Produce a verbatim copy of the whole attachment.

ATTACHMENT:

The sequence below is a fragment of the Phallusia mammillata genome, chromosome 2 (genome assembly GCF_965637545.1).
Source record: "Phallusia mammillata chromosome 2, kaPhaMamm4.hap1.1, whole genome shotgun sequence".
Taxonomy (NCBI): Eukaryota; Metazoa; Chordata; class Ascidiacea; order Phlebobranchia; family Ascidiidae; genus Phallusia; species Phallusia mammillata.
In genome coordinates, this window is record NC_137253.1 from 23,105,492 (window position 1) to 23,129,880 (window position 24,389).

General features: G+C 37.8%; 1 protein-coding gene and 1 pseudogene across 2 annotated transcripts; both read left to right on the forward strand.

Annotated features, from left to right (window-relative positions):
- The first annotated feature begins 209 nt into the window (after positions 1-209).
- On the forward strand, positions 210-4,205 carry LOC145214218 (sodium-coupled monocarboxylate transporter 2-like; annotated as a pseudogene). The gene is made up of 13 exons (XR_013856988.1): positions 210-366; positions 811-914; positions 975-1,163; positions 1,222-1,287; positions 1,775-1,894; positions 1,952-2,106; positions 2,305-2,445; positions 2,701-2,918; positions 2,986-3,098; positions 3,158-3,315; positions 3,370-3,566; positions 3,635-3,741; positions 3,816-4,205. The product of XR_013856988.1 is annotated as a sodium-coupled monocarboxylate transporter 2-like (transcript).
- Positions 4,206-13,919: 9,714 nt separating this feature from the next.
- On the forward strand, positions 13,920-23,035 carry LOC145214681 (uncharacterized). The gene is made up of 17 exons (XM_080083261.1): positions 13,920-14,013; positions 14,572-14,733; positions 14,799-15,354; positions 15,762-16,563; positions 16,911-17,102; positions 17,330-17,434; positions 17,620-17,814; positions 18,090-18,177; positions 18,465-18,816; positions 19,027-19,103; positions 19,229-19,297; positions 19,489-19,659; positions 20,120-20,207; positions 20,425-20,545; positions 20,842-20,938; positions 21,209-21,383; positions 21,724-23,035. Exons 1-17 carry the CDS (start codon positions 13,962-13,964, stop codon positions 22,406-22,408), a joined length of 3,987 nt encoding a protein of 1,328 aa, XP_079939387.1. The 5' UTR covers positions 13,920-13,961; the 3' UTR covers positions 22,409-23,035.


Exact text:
The sequence below is a fragment of the Phallusia mammillata genome, chromosome 2 (genome assembly GCF_965637545.1).
Source record: "Phallusia mammillata chromosome 2, kaPhaMamm4.hap1.1, whole genome shotgun sequence".
Taxonomy (NCBI): Eukaryota; Metazoa; Chordata; class Ascidiacea; order Phlebobranchia; family Ascidiidae; genus Phallusia; species Phallusia mammillata.
In genome coordinates, this window is record NC_137253.1 from 23,105,492 (window position 1) to 23,129,880 (window position 24,389).

General features: G+C 37.8%; 1 protein-coding gene and 1 pseudogene across 2 annotated transcripts; both read left to right on the forward strand.

Annotated features, from left to right (window-relative positions):
- The first annotated feature begins 209 nt into the window (after positions 1-209).
- On the forward strand, positions 210-4,205 carry LOC145214218 (sodium-coupled monocarboxylate transporter 2-like; annotated as a pseudogene). The gene is made up of 13 exons (XR_013856988.1): positions 210-366; positions 811-914; positions 975-1,163; positions 1,222-1,287; positions 1,775-1,894; positions 1,952-2,106; positions 2,305-2,445; positions 2,701-2,918; positions 2,986-3,098; positions 3,158-3,315; positions 3,370-3,566; positions 3,635-3,741; positions 3,816-4,205. The product of XR_013856988.1 is annotated as a sodium-coupled monocarboxylate transporter 2-like (transcript).
- Positions 4,206-13,919: 9,714 nt separating this feature from the next.
- On the forward strand, positions 13,920-23,035 carry LOC145214681 (uncharacterized). The gene is made up of 17 exons (XM_080083261.1): positions 13,920-14,013; positions 14,572-14,733; positions 14,799-15,354; positions 15,762-16,563; positions 16,911-17,102; positions 17,330-17,434; positions 17,620-17,814; positions 18,090-18,177; positions 18,465-18,816; positions 19,027-19,103; positions 19,229-19,297; positions 19,489-19,659; positions 20,120-20,207; positions 20,425-20,545; positions 20,842-20,938; positions 21,209-21,383; positions 21,724-23,035. Exons 1-17 carry the CDS (start codon positions 13,962-13,964, stop codon positions 22,406-22,408), a joined length of 3,987 nt encoding a protein of 1,328 aa, XP_079939387.1. The 5' UTR covers positions 13,920-13,961; the 3' UTR covers positions 22,409-23,035.